A Fountain of Joy

This piece was first published in Hindustan Times.

It was through a fountain pen that I recently discovered my moment of peace. The long, sinuous lines it created on paper were pure bliss, carrying none of the boorishness of the ball pen or the detachment of the keyboard. They seemed patient and honest, and utterly, utterly personal.Image

For most friends of my generation, fountain pens incite long-lost memories of school days with inky fingers, smudged notebooks and ruined shirt pockets. But they are also the stuff of good luck at examinations, graduation gifts and among the first signs of turning adults.

Why, my first memory of joining the honorary list of grown-ups at school is directly linked to a fountain pen. “No more pencils, the teacher says we are big enough to use the pen now,” I had announced at home with great pride as I fussed over entering the sixth grade.

Out my father emerged from his room carrying an elegant silver box, and opened it to reveal a sparkling silver-and-black fountain pen. To me, the delicately engraved marvel placed over a lustrous black fabric seemed a piece of art, displayed like jewellery in an adorned case. It was a treasured item, a wedding gift from a dear uncle. My father seemed both proud and apprehensive when handing over the responsibility to me. He would inquire about the pen’s well being several times in the coming months.

Those were the days when a talent to write beautifully attracted admirers. And I was often in demand when a need to elegantly write on cards or invitations arose. Writing with the pen brought me artistic fulfillment and kept a check on my rhythm and consistency. The ritual involved in filling the pens with ink tamed me; it even transported me to a momentary Zen-like state.

Then came a remorseless rival in the form of ballpoint pen that, despite its annoying habit to leave pasty blobs of ink here and there in the text, won hands down for its sheer pace and productivity. For the price at which they came, losing ’em wasn’t a big deal. One couldn’t part with a pricey fountain pen that easily; one had to be careful and responsible.

Just as the fountain pens began to prepare for the technological graveyard, the advent of email and other electronic messaging types ruthlessly shook the very existence of manual writing. Today, doing the little writing on paper forms in government offices gives us a shiver.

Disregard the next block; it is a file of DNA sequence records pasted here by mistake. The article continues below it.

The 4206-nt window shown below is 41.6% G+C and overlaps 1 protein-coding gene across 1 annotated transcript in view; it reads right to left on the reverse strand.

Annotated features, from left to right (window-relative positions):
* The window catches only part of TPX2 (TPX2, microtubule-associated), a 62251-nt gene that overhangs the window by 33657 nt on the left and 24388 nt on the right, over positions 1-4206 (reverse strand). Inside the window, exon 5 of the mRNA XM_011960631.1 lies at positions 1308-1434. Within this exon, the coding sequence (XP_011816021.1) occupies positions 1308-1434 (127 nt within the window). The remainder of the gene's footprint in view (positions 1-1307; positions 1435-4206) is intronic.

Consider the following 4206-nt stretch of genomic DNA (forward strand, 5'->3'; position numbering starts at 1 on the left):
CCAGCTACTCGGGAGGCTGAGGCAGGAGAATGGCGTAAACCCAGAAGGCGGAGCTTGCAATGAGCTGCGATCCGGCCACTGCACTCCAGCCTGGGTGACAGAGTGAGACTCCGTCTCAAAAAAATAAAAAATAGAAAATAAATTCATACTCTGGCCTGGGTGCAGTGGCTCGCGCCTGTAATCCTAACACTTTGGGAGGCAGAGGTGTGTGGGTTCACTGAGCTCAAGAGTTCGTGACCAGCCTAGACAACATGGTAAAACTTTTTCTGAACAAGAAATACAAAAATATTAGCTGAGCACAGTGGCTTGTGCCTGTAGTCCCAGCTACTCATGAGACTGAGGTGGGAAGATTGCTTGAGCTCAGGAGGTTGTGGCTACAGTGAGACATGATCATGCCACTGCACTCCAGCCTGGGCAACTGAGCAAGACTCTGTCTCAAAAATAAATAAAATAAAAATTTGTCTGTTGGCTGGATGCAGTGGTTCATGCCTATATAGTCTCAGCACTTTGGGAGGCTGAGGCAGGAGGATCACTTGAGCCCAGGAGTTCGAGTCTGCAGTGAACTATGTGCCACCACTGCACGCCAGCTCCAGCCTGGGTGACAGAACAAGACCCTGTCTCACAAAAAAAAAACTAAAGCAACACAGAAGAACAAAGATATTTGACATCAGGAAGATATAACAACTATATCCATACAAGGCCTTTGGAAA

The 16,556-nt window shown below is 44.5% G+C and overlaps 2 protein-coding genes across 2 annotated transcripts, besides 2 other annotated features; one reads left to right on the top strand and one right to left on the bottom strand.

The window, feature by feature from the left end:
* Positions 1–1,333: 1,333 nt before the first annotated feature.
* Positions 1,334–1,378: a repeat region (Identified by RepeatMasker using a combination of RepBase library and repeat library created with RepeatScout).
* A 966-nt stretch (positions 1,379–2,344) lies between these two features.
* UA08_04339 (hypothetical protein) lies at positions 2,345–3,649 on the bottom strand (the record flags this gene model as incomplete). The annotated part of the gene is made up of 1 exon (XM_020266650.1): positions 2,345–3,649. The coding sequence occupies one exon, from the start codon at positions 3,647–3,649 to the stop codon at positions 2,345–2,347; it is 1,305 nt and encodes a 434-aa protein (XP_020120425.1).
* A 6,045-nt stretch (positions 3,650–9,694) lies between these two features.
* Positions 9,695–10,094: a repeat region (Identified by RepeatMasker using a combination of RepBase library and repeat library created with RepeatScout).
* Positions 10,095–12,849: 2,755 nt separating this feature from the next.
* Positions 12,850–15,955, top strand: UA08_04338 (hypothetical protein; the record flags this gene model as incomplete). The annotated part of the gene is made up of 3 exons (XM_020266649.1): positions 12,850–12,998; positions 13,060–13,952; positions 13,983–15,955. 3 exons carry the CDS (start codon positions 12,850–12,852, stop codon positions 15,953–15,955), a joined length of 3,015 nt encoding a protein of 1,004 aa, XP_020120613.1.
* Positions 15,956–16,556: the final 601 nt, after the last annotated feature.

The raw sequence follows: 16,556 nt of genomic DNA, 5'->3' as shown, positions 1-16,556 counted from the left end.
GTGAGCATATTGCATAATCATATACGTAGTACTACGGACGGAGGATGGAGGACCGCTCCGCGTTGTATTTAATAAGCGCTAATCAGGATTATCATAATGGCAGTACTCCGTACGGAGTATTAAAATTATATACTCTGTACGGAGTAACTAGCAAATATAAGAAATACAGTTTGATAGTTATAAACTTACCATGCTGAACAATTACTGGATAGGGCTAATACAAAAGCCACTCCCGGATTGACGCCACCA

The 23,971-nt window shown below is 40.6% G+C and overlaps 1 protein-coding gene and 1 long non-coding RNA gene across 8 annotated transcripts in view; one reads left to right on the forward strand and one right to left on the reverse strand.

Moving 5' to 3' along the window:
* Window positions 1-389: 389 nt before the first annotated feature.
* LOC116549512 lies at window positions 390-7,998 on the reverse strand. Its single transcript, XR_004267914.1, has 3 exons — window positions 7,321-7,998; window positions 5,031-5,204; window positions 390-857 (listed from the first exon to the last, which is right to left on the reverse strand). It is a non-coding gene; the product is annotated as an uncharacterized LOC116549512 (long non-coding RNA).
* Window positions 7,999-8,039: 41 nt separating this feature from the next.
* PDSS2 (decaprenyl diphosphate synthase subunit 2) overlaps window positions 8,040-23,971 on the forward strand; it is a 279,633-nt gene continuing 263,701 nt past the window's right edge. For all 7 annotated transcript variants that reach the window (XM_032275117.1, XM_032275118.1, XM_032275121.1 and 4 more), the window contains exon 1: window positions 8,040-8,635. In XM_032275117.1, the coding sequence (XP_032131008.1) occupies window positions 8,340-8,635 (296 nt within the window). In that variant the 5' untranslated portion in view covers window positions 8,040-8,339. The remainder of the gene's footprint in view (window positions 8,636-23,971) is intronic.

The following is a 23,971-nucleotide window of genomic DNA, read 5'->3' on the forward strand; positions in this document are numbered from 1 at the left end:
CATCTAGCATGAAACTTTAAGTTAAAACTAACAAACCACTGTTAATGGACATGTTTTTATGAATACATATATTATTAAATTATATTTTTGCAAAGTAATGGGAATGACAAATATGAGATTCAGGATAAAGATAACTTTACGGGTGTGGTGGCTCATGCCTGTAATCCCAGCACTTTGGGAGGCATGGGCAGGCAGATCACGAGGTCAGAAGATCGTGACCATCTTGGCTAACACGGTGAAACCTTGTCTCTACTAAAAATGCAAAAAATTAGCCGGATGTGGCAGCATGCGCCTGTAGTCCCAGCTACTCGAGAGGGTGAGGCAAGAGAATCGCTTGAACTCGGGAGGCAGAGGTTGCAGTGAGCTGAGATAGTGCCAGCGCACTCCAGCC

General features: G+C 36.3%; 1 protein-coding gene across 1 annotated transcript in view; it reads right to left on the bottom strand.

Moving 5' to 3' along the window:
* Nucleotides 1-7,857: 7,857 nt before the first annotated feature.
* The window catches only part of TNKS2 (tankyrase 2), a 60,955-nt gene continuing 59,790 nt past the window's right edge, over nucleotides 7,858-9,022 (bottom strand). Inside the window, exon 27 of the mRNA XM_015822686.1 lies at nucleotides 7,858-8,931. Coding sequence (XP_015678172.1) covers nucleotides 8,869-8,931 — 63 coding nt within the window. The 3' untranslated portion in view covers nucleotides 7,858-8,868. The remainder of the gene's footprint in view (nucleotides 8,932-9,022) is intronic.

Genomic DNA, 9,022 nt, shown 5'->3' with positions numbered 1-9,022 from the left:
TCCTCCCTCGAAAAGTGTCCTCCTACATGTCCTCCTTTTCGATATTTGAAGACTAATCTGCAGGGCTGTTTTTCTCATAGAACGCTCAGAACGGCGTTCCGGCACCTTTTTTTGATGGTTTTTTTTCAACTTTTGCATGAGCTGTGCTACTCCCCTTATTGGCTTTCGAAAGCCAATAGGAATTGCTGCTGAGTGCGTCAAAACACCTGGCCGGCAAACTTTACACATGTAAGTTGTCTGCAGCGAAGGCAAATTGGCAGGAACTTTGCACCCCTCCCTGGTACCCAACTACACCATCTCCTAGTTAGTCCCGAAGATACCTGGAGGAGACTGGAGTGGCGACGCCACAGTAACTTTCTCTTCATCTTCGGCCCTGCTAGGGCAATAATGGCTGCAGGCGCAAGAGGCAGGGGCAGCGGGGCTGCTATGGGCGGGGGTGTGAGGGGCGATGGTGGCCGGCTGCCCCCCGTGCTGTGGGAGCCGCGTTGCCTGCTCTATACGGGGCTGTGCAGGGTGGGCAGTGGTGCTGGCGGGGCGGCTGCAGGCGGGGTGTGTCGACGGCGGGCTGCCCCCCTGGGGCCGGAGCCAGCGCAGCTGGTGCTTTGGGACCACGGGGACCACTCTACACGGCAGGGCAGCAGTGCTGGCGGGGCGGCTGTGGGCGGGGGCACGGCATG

But while one may expect that email and the ballpoint pen have killed the fountain pen, they have survived. Transformed from an archaic working to an accessory, a bulky Montblanc or a shining Parker is a treasured item for many.

So, after nearby a decade, as I scribbled away with such as a borrowed treasure, the experience left me nostalgic and calm.

This week has been hectic and, to beat stress, I plan to gift myself a fountain pen.


Why I Do Not Like Asaram

I never liked Asaram (Bapu). Why I would care to like or dislike him, you might wonder. But when nine out of ten families in my colony worshipped him like he was Lord Vishnu’s avatar in Kalyug, I could not ignore him.


I remember the ladies’ weekly get-togethers to pay tribute to the “great” soul, singing kirtans and chanting “Asaram Chalisa”. To the uninitiated, this Chalisa sings of the Godman’s journey from birth to, well, attaining enlightenment (whatever that means). It recounts miraculous incidents from his life such as how the boy showed early signs of being a divine incarnation because a stranger emerged out of nowhere upon Asaram’s birth and gifted the family a baby palna carved in pure gold. In the great soul’s own words, any wish would come true if a disciple read the Chalisa 108 times.

I have no issues with Godmen/women in general. But with this man, I had differences in particular. The opinion built as I happened to attend a public discourse by him organized in the city. A mini-bus was arranged to ferry scores of men and women from our colony and around to the venue and back.

I was almost forced into listening to him but I never mind experiences. The lecture, in fact, opened me to the knowledge that since crores of men/women were grasping his words as the Gospel truth, the change in Indian mindset wasn’t happening anytime soon. Why, not less than several lakhs were packed in that ground.

He began with extolling all the sacrificial women of our ancient history for purely being sacrificial. Enumerating exemplary faithfulness/chastity/modesty of ancient Hindu females, Asaram emphasized on his point by adding that this was despite the men paying little attention to the marriages as they were busy changing the world.

Next came a list of do’s and don’ts for women. But what got my goat was his casual dismissal of the profession of a telecaller in a call centre.

Sample what he preached: